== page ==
Oh dear, that's very safe
Bois de jasmin recently blogged about new flavour and fragrance trends that she found somewhere. She said that green tea, peach and citrus are likely to be the most popular notes in the seasons to come.
But where did this information come from? Was it mere guesswork to say that popular - and safe - notes are going to be popular for some time to come? - You don’t need a crystal ball to make that kind of prediction.
Or did somebody put out feelers on the grapevine to find out what flavourists and perfumers are composing right now. Did they ring around to ask what molecules are being ordered for delivery in six months time? Obviously there’s more to it than that. But I think there’s a predictable narrative going on behind the scenes, and I imagine it goes something like this...
Lets look at cherry. Cherry is a nice taste, people like cherries. One day, somebody had the bright idea of adding cherry flavour to their cola. People could now taste cherries all year round if they wanted to, not just a few weeks in the summer.
This obviously seemed like a good idea to the big wigs, and so the cola people ordered some cherry flavour to make trial batches and they tested them on consumers. As the drink went through the development process and into production the orders for cherry flavour molecules got larger, much larger. The molecules were now being produced in huge quantities and they became cheaper to make, and so cheaper to buy.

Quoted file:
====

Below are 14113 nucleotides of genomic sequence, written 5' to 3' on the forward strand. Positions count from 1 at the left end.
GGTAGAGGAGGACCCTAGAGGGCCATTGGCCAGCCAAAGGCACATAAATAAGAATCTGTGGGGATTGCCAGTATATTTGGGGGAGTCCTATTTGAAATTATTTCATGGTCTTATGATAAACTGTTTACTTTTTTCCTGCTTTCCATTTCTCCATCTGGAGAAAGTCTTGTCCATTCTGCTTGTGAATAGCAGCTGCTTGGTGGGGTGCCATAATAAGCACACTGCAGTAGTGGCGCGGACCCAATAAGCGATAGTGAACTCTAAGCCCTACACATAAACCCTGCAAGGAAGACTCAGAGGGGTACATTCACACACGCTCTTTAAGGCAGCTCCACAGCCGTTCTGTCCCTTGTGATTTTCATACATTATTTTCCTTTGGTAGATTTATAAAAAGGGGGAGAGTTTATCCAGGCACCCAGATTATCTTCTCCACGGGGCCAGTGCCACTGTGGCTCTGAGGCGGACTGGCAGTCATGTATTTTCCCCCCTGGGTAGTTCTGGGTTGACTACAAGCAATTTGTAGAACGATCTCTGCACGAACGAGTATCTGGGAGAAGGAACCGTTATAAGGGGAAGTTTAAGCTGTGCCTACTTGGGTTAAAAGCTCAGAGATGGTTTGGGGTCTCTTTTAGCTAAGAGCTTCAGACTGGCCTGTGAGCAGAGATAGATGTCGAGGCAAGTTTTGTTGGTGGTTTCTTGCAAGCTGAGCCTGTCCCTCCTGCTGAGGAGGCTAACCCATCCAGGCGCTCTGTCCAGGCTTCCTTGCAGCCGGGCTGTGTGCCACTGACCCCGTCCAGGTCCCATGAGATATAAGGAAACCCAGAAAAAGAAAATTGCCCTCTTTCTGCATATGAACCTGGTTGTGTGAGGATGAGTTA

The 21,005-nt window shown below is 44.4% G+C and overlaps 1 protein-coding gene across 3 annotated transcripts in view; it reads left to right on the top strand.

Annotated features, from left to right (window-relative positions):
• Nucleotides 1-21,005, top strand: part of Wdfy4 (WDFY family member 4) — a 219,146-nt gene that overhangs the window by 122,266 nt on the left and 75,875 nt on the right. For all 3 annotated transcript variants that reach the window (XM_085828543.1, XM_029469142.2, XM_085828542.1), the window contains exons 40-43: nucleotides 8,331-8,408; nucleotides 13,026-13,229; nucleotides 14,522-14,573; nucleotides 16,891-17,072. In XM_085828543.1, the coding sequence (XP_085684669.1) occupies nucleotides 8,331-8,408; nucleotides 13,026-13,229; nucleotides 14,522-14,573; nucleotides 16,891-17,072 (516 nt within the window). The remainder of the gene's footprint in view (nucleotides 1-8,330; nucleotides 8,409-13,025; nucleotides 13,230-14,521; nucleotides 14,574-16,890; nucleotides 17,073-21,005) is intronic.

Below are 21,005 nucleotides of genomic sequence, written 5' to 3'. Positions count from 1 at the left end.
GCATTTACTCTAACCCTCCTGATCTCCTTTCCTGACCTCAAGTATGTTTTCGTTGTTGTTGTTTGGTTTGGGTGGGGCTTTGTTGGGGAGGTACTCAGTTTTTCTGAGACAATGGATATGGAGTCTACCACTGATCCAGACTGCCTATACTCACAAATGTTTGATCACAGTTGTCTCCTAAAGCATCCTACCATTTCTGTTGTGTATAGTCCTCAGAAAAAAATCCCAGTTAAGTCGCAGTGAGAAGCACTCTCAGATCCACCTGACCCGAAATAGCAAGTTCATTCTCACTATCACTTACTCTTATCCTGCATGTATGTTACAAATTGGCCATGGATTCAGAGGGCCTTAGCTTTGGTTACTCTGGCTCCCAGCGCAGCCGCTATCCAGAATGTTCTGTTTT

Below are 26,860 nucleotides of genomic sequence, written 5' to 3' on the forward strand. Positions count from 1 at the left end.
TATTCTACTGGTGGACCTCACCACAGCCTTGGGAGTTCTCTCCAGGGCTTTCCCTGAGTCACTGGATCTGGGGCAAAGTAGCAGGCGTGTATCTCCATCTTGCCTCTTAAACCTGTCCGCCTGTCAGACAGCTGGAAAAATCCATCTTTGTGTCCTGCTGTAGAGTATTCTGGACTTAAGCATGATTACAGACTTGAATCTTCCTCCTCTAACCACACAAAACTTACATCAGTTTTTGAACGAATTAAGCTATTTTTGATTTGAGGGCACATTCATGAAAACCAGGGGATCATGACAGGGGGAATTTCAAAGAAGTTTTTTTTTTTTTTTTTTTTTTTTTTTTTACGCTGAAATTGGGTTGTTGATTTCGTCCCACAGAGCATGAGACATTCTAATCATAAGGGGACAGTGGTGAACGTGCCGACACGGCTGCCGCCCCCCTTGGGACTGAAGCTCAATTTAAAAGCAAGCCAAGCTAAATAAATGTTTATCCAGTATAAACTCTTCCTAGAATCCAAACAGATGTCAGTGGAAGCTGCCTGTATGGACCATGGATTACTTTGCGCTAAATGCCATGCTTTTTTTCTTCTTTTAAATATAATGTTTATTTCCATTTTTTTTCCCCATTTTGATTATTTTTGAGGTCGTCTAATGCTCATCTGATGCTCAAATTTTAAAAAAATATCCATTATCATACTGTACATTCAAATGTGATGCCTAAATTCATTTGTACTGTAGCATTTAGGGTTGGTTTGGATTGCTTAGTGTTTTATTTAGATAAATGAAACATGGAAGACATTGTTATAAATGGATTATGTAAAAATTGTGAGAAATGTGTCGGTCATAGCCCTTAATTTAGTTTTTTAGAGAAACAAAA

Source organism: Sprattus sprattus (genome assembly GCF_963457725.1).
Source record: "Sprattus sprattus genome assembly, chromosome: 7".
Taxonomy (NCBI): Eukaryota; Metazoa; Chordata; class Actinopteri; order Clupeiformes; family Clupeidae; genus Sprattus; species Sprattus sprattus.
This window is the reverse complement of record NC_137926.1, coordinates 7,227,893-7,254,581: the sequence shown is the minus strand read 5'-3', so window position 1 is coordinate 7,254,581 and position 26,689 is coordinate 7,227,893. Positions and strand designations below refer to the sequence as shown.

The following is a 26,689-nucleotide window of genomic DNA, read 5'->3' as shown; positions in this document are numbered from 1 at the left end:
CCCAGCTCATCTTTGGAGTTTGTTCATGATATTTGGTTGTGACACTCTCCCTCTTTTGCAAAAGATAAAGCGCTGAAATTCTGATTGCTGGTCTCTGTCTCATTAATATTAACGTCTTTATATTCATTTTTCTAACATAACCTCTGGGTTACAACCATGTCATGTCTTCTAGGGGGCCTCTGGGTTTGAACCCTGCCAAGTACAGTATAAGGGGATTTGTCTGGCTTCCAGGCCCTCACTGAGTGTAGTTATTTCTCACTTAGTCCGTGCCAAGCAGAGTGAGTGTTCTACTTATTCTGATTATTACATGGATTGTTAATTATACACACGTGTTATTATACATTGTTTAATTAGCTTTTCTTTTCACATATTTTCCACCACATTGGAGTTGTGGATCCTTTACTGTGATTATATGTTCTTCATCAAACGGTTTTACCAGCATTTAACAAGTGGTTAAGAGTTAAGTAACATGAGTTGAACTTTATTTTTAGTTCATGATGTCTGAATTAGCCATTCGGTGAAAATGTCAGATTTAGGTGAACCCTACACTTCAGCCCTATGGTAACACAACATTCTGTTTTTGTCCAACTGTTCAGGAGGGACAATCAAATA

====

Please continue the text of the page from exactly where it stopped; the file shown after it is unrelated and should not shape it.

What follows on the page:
The cheapness of the cherry molecules made them more attractive to perfume producers, and they started to use cherry in their perfumes. People drank the cola, and bought the perfumes and wore them, thus diffusing the note around them as they went. Other people became familiar with the cherry aroma, and were conditioned to smelling it, as well as tasting it, and the note of cherry became normalised across product areas. Cough mixtures and the like would be another application.
Because many people want to be normal, and they want to fit in, they bought into the perfume, the drink, or whatever, and they had no problem with it because they already knew the aroma - and they knew they liked it.
It's a low risk strategy; for the seller, and for the consumer. And so it goes, round and round; a note is tried - and it catches on because people like it. More and more people are exposed to the note, and because it’s nice they buy into it too, further propagating the note ... until some more adventurous people get fed up with it and look for something new.
And then finally, that rare event happens when somebody creates something new that grabs your imagination.
And as this new thing catches on, the whole process begins all over again. See the switch from 80’s powerhouse tuberoses to Cool Water and cK One - and their clones in the 90’s; it’s the same process at work.
So, after a flash of insight, and a lot of hard work, a snowball is set in motion that can be unstoppable - until it reaches the bottom of the hill and lumbers to a halt.
As well as good old citrus, and green tea (which uses blueberry, lemon and apple notes according to one entry on Good Scents) I have recently spotted an advert for cherry flavor dietary supplements and a peach drink in a plastic can. The applications may be new, but the aromas are not.
Who doesn’t like fruit? Fruity is a safe choice, both creatively and from a business perspective. What it doesn’t do is give the consumer any real choice : we get what we want because, by and large, we want what we get – ie, the same old safe choices.